The field of mechanism design has had considerable impact over the
years, particularly in enlightening the design of complex auctions
such as the FCC auction for selling wireless spectrum licenses.
Nevertheless, as useful as theory has been in providing intuition, it
has also occasionally created much confusion when attempts have been
made to apply it in practice. One problem is that while the
theoretical literature has much to say about mechanism design with the
objective of maximizing efficiency, it has considerably less to say
about revenue maximizing auctions in general settings, and almost
nothing for more esoteric objectives. In practice, it appears that
the esoteric objectives often dominate design considerations, either
because of the specific context in which the design choices are made,
or because the true notion of social welfare is too difficult to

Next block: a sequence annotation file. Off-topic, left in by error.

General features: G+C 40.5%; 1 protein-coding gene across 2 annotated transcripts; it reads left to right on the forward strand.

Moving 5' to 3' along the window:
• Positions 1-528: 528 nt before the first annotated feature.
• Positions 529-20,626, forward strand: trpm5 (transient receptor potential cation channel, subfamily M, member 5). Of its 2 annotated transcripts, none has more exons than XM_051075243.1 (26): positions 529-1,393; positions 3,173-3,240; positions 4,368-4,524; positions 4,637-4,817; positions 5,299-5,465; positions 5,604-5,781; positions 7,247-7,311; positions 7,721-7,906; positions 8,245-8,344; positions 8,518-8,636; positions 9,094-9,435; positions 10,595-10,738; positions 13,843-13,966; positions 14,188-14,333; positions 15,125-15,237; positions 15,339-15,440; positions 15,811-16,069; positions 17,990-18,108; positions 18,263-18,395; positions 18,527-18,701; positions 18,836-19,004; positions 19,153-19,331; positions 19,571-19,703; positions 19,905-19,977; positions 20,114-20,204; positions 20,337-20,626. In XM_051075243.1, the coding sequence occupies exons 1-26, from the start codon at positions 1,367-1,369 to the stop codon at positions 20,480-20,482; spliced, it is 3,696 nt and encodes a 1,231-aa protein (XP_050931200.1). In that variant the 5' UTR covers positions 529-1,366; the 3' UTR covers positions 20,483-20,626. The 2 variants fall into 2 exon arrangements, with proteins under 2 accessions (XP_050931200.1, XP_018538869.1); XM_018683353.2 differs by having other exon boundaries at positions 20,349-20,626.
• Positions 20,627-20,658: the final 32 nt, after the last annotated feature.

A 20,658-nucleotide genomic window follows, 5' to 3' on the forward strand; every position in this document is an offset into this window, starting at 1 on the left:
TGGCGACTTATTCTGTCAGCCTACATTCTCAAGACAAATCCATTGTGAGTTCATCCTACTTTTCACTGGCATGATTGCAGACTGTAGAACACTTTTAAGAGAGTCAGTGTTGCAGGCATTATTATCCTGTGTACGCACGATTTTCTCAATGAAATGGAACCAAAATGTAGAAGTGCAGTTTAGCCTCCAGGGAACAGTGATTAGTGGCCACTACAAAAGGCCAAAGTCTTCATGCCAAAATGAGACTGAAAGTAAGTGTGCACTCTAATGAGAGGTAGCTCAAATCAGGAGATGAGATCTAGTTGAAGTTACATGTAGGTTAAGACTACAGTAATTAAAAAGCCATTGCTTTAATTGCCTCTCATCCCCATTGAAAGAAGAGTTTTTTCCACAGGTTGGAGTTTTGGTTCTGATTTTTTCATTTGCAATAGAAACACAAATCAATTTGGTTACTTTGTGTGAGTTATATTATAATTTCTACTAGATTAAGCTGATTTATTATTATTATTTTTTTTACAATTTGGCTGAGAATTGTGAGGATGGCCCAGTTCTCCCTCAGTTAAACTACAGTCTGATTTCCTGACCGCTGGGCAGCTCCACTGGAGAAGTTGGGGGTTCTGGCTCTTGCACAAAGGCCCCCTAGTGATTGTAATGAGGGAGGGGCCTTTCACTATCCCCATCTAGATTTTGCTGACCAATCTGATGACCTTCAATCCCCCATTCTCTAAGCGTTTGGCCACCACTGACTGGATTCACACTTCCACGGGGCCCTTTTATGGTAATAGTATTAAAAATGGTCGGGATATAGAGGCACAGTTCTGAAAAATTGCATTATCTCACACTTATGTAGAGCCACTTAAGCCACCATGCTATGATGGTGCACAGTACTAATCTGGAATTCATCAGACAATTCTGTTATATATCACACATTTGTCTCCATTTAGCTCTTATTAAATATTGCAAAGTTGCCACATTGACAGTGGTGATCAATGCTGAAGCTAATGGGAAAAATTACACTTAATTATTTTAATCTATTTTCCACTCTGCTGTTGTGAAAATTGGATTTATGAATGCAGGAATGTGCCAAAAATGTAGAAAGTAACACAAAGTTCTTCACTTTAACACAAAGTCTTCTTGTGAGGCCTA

quantify, and the designer attempts to use proxy objectives in its

Automated mechanism design (AMD) is an attempt to address the issue of
designing mechanisms computationally for arbitrary objective
functions. In this tutorial, we describe the AMD problem in two
settings. First, we assume that the outcome and type sets are finite
for all players. In that case, randomized mechanisms can be designed
in polynomial time, for example, using linear programming, whereas
designing deterministic mechanisms is NP-Hard. Second, we assume that
the designer has control over a finite set of continuous parameters,
and the sets of outcomes and player types are infinite. In this
setting, AMD can be formulated as a stochastic black-box optimization
problem and solved using stochastic search techniques such as
simulated annealing. In addition, we review the work in automated
mechanism design when only partial type information is revealed and
describe a series of applications of the various approaches.

5:00 - 8:00 pm
Welcome Reception, Room 440